PSD3: The Future of Payment Services Regulation

The European Commission recently released its draft proposal for a new Payment Services package, introducing the third Payment Services Directive (PSD3). With a primary focus on the authorization and supervision of Payment Institutions (PIs) and Electronic Money Institutions (EMIs), PSD3 brings both challenges and opportunities to the financial industry.

Replacing the existing second Payment Services Directive (PSD2), the draft proposal aims to enhance the regulatory framework and address emerging trends in the payment services sector. Let’s take a closer look at the key aspects of PSD3 and its implications for authorized PIs and EMIs.

The Payment Services Regulation (PSR) and the Payment Services Directive (PSD3)

The proposed Payment Services package comprises two legislative acts: the Payment Services Regulation in the internal market (PSR) and the Directive on Payment Services and Electronic Money Services in the internal market (PSD3).

The PSR focuses on rules governing Payment Service Provider (PSP) activities and incorporates requirements from the Regulatory Technical Standards for Strong Customer Authentication and Common and Secure open standards of Communication (RTS on SCA & CSC). Additionally, it includes guidelines and opinions from the European Banking Authority (EBA), aligning payment services regulations across the European Union (EU).

PSD3 introduces EMIs as a sub-category of PIs, incorporating and repealing the existing Electronic Money Directive (Directive 2009/110/EC). This directive covers three primary topics: authorization for providing payment services, supervision of PIs and EMIs, and cash withdrawal services by retailers without purchase and independent ATM deployers.

Understanding the Measures in PSD3

  1. Authorization: The application process for authorization remains largely unchanged, except for a few notable additions. PIs must demonstrate compliance with Regulation (EU) 2022/2554 on digital operational resilience for business continuity arrangements. A comprehensive risk assessment, including fraud risks and measures for sharing fraud-related data, is also required. PIs must provide an overview of the EU jurisdictions where they are seeking or planning authorization. Additionally, a winding-up plan adapted to the applicant’s size and business model is now mandatory.
  2. Professional Indemnity Insurance and Initial Capital: To address challenges faced by Account Information Service Providers (AISPs) in obtaining professional indemnity insurance, PSD3 offers an alternative option. AISPs can opt to maintain EUR 50,000 of initial capital instead of securing insurance. Meanwhile, the initial capital requirement for other PIs has been adjusted to reflect inflation.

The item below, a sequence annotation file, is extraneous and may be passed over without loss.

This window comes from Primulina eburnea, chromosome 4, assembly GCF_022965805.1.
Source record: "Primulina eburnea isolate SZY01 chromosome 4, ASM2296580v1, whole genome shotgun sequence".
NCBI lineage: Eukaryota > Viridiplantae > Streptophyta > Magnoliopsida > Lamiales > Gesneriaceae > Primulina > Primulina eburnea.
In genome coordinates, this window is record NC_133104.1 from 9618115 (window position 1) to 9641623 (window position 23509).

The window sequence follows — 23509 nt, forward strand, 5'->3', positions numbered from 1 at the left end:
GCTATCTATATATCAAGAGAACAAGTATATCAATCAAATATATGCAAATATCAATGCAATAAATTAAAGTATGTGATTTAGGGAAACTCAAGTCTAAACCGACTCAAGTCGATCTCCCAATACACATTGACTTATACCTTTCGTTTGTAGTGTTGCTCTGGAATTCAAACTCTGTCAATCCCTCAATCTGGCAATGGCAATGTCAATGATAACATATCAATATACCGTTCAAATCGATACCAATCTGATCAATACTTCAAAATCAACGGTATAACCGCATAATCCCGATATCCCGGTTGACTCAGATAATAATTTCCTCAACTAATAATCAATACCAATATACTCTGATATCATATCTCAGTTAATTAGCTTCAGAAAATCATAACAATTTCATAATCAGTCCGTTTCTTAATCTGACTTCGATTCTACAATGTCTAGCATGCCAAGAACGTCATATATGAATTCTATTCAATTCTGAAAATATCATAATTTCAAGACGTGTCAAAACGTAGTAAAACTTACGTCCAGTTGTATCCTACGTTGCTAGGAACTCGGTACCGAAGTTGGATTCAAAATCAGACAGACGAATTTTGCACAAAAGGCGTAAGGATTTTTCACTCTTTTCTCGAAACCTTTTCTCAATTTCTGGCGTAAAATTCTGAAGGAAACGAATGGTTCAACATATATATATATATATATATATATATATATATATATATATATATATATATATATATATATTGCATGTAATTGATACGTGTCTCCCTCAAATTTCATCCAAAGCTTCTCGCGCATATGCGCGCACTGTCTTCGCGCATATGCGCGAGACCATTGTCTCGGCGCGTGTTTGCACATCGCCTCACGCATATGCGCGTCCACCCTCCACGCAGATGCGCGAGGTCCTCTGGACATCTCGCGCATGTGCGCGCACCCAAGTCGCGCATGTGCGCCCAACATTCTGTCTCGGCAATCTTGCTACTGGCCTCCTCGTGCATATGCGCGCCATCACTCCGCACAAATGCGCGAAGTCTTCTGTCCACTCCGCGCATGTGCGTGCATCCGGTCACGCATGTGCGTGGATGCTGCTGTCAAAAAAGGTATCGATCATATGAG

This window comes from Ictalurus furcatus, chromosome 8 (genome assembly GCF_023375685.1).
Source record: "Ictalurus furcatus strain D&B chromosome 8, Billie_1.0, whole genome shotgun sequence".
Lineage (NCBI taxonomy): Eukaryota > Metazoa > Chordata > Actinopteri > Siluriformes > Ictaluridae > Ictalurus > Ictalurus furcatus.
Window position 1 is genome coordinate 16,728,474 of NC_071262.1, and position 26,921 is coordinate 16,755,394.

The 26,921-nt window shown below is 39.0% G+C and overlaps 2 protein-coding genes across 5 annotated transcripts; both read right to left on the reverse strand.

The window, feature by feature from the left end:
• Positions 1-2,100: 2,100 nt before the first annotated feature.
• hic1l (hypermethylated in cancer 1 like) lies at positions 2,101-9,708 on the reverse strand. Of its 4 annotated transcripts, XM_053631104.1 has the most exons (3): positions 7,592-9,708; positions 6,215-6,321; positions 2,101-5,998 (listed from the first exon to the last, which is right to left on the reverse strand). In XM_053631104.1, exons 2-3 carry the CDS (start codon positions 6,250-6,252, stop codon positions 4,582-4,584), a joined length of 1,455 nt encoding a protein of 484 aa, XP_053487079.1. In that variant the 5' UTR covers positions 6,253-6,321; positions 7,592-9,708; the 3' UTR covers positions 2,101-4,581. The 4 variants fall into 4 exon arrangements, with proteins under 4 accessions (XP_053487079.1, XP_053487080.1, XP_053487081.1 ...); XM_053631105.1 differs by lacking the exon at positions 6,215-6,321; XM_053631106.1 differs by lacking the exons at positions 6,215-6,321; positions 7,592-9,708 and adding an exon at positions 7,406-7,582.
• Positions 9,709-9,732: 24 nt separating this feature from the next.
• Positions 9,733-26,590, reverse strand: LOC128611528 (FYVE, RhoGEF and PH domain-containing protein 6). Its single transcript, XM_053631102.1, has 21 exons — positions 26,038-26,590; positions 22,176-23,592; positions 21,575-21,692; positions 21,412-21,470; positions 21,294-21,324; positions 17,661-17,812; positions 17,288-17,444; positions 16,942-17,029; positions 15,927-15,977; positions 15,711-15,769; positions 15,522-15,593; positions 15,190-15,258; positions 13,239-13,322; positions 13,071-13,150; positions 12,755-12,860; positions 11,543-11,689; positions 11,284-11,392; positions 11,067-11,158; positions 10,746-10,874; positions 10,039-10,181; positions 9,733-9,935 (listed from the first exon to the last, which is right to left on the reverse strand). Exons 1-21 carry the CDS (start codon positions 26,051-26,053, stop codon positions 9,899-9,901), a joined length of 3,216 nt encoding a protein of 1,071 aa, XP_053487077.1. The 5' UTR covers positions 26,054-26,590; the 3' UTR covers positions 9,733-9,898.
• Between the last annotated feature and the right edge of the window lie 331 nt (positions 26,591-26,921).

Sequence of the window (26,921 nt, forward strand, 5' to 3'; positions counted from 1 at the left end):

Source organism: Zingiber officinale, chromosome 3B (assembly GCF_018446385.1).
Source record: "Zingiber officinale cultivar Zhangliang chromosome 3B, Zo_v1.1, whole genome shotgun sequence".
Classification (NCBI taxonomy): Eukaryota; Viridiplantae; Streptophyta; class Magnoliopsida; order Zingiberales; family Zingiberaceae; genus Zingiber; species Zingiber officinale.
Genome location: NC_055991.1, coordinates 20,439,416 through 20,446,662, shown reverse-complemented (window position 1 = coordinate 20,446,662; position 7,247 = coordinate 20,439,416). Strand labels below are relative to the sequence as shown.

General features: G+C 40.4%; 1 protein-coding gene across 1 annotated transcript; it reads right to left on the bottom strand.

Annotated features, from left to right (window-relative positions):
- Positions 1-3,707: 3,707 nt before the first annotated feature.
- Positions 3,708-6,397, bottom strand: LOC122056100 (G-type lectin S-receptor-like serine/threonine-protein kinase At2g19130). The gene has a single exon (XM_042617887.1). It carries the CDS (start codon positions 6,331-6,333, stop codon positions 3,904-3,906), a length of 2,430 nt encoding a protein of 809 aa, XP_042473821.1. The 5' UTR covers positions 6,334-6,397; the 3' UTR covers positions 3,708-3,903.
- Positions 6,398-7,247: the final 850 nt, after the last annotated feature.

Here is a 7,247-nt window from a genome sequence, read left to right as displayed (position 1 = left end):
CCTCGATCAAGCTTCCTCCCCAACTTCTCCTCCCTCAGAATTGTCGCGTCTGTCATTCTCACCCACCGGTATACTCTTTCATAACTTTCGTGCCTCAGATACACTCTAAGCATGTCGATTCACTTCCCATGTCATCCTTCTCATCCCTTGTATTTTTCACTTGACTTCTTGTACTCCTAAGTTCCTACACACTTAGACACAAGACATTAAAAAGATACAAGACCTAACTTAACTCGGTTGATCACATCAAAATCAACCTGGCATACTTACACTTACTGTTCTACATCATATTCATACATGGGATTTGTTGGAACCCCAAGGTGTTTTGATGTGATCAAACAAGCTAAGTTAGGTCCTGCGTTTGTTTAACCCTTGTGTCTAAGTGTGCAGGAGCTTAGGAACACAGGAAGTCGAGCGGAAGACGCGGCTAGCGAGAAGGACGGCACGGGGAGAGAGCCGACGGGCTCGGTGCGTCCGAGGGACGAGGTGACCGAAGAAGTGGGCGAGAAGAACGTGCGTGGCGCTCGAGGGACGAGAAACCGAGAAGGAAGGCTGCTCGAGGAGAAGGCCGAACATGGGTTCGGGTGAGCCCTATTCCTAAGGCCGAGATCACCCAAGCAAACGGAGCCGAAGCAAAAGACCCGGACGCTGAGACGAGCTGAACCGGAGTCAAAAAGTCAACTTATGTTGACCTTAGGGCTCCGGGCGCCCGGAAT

3. Own Funds: PSD3 maintains the existing methods for calculating own funds, designating method B (transaction volumes) as the default. However, PIs with unique business models can still utilize alternative methods, subject to criteria specified by the EBA.
  4. Safeguarding: While the safeguarding rules remain mostly unchanged, PSD3 introduces the option of safeguarding funds in an account at a Central Bank. Regulatory technical standards on safeguarding requirements are expected to be developed by the EBA.
  5. Cross-Border Provisions of Services: The rules governing cross-border service provisions remain largely unaffected. However, the draft PSD3 provides clarifications for scenarios involving three Member States, such as instances where a PI offers services in a Member State other than its home Member State through an agent located in a third Member State.
  6. Cash Withdrawals: Retail stores are exempted from PI authorization requirements if they offer cash withdrawals below EUR 50 without a purchase, limited to their premises. Independent ATM deployers are also excluded from such obligations.

What Does PSD3 Mean for Authorized PIs and EMIs?

Authorized PIs and EMIs operating under PSD2 or the Electronic Money Directive will retain their authorizations for an additional 24 months from the entry into force of PSD3. However, to comply with the new legal authorization regime introduced by PSD3, these authorized PIs and EMIs must submit a new application to their National Competent Authority (NCA) within 18 months after the entry into force of PSD3. This allows the NCA sufficient time to assess compliance with the new directive.

It is crucial for authorized PIs and EMIs to carefully assess the impacts of PSD3 on their operations and application process to ensure their continued authorization. By understanding the specific requirements outlined in PSD3, authorized PIs and EMIs can proactively adapt their processes, policies, and risk management frameworks to meet the new regulatory standards.


The draft proposal for PSD3 brings significant changes to the payment services landscape, with a focus on authorization and supervision requirements for PIs and EMIs. As the European Commission seeks to enhance regulatory oversight and strengthen consumer protection, banks and financial institutions must stay informed and adapt to the evolving regulatory environment. By proactively addressing the implications of PSD3, authorized PIs and EMIs can maintain their compliance and continue to provide secure and reliable payment services to customers across the European Union.